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Monday, December 09, 2019 {{ new Date().getDay() }}

By Jessica Bock, St. Louis Post-Dispatch

HAZELWOOD, Mo. — The scar on Chris Holmes’ left temple could be considered a marker of the measures he’ll take to make a lesson matter to his journalism students at Hazelwood West High School.

After the fatal shooting of Michael Brown on Aug. 9, Holmes attended what was supposed to be a peaceful vigil Aug. 10 in Ferguson. It was the Sunday night before the new school year began in Hazelwood, and he wanted to get an eyewitness perspective from the scene for his students.

His plan: Spend the first day of his intro to journalism class exploring how to accurately, responsibly, and ethically cover what would likely be a massive news event.

Instead, Holmes became part of the story.

“You never want to put yourself in a dangerous situation, but it made for a great conversation in class,” Holmes said last week. “It still does.”

Holmes, 48, had been marching on West Florissant Avenue with hundreds of others, taking notes and pictures to capture details from the scene. When night came, the peaceful tone changed to violence. Holmes had parked his car near the QuikTrip that would later be burned. As he headed back to it, he saw the looters.

“I was sad because I didn’t want this going on. Intrigued because it was incredibly newsworthy. And a little scared,” he said.

Someone yelled out that he was a detective, based on his black pants and black polo shirt, He explained he was a teacher, showing a woman his shirt with a Hazelwood West logo. The woman apologized.

A second later, someone threw a brick, cutting a deep gash on his forehead. Someone took his phone.

“If it wasn’t for several kind young women who led me to a police barricade, I’m not sure what would have happened,” Holmes said.

He spent the next five hours at the barricade, where he eventually got bandaged up while waiting to get back to his car and go home. He never got his phone back. Meanwhile, his wife and children were sleeping at home.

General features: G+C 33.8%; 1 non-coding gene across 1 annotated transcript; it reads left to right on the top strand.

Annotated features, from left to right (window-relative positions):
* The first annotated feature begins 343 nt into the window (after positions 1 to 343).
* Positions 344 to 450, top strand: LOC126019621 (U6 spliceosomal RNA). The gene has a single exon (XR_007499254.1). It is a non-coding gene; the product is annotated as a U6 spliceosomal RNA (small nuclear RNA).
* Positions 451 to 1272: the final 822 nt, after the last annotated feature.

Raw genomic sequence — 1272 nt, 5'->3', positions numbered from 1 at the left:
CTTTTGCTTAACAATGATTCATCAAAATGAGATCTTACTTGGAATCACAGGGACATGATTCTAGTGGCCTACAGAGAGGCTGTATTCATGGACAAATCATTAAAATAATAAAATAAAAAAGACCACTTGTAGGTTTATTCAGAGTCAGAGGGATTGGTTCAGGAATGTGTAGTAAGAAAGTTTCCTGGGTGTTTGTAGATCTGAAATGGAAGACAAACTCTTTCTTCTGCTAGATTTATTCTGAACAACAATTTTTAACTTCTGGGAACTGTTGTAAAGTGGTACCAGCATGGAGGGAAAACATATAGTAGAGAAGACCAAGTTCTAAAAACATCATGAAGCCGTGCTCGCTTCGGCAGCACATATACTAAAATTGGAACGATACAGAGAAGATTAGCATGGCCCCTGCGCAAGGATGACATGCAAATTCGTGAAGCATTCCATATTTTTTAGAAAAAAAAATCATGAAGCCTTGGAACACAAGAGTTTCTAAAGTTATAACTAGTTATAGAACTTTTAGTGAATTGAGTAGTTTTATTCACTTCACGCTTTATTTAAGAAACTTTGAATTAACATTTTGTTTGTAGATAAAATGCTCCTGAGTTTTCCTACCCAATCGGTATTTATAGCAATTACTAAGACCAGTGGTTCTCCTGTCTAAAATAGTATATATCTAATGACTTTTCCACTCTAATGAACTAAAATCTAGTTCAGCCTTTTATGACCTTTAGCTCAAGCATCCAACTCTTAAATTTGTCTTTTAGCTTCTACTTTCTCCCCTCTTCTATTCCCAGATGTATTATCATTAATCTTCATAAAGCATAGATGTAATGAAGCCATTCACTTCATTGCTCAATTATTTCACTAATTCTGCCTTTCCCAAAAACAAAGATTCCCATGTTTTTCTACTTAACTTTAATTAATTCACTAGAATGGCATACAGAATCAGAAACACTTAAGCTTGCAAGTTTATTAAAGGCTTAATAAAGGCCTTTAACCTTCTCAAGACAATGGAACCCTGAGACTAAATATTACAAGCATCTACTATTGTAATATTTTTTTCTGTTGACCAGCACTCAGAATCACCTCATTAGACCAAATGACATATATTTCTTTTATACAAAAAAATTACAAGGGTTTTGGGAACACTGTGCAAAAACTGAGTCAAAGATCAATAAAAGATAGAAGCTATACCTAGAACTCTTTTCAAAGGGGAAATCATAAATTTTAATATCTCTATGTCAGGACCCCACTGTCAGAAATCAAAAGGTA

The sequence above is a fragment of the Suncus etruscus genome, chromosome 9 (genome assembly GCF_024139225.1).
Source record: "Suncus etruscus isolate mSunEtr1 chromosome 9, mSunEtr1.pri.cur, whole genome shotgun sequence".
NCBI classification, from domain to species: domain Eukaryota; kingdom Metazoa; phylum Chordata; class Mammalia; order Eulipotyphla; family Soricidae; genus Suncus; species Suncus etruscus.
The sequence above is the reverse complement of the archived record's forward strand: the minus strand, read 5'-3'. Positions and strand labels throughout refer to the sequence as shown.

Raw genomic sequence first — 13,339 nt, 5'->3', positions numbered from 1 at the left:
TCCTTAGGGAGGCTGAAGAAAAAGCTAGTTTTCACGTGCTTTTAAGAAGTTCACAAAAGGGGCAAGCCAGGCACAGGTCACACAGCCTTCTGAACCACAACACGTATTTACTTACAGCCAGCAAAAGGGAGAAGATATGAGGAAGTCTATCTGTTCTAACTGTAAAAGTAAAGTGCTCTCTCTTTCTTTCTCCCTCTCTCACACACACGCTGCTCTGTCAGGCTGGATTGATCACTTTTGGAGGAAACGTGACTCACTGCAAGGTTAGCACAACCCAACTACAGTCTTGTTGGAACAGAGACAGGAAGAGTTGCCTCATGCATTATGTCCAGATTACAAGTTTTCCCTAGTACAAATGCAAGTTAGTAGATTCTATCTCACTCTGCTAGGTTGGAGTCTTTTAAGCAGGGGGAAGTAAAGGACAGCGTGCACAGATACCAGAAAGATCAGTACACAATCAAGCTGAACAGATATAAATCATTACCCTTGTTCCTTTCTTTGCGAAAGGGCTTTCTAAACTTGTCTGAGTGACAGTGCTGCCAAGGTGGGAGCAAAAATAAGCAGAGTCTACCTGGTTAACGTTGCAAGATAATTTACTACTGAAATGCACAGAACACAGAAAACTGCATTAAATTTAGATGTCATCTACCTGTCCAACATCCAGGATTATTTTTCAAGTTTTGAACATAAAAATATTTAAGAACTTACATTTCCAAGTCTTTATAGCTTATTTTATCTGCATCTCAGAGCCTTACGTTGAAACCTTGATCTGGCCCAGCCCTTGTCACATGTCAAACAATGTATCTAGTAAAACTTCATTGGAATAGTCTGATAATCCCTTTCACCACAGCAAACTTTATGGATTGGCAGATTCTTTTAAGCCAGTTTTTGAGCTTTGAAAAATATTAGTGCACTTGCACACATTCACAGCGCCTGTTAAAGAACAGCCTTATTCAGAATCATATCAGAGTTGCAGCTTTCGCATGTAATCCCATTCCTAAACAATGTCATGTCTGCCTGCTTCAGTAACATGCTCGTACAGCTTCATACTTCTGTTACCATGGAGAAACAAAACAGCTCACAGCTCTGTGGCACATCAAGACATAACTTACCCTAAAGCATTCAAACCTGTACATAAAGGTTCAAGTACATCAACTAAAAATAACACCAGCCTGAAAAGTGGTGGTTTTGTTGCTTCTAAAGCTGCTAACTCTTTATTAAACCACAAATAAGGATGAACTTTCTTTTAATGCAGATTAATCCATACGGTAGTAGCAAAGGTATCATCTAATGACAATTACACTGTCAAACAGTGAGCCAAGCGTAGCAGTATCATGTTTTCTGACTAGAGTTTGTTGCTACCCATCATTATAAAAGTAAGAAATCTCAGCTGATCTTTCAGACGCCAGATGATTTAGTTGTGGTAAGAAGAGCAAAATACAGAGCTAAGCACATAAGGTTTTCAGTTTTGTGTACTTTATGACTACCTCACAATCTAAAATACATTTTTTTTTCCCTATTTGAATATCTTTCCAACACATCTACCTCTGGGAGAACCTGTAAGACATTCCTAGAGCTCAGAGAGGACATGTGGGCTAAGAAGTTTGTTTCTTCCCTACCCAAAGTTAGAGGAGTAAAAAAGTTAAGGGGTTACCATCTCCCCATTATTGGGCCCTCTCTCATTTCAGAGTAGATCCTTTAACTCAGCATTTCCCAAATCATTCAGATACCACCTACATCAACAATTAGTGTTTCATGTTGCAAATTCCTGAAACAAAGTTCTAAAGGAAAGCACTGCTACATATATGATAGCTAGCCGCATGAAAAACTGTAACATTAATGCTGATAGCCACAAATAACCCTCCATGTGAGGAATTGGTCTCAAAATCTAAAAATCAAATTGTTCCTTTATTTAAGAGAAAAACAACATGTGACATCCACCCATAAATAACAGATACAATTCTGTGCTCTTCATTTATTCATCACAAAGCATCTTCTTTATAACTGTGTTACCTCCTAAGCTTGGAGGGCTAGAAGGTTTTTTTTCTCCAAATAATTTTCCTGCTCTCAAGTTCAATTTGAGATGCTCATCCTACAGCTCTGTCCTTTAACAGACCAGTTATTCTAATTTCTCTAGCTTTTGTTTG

The next day, he went to school. Principal Dennis Newell sent him to see a doctor. He came back to school, stitched up and ready to teach, and Newell told him to go home and rest.

“That first day is so important,” Holmes said. “I hated missing it.”

He knew the kids were probably going to be talking about the teacher who got hurt in Ferguson. So he wanted to make sure they knew the truth.

You’re going to need to know this, he told his students the next day. This is what it was really like, he said. 99 percent of the people were mortified that there was violence. They didn’t come for the violence. This was not Ferguson.

“What we saw on TV, while it was news — and I get it, we’re journalists, we report the most newsworthy stuff — but most of what we saw was out of context,” he said.

Two weeks later, during a schoolwide assembly he thought was about attendance, officials announced that the Missouri Department of Elementary and Secondary Education had named Holmes as the state’s Teacher of the Year, and that he will represent Missouri in the national competition. The crowd erupted with cheers.

Newell says Holmes’ passion for teaching is unquestionable.

And while his visit to Ferguson may be an example of his dedication, it was not the reason for the honor. The award was based on much more than one night, such as the dropout prevention program he’s helped initiate at West. Then there’s the spring break trip he and a colleague took students on to the southern tip of Texas to report on immigration issues and teens along the Mexico-U.S. border.

And students say that although he may be one of the most popular teachers at West, he’s also one of the toughest.

“Mr. Holmes will push you no matter what. No matter where you are, you’re gonna improve,” said Onesty Pertillar, a senior.

Photo: St. Louis Post-Dispatch/MCT/Christian Gooden

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Many Democrats are getting nervous about the upcoming presidential election. Ominous, extensively reported articles by two of the best in the business—the New Yorker's Jeffrey Toobin and The Atlantic's Barton Gellman—outline Boss Trump's plot to keep control of the White House in 2021 no matter how the American people vote.
Trump is hardly making a secret of it. He's pointedly refused to commit to "a peaceful transfer of power."

"Well, we're going to have to see what happens," is how he answered the question. He added that after we "get rid of the ballots"—presumably mail-in ballots he's been whining about for weeks--"there won't be a transfer, frankly. There'll be a continuation."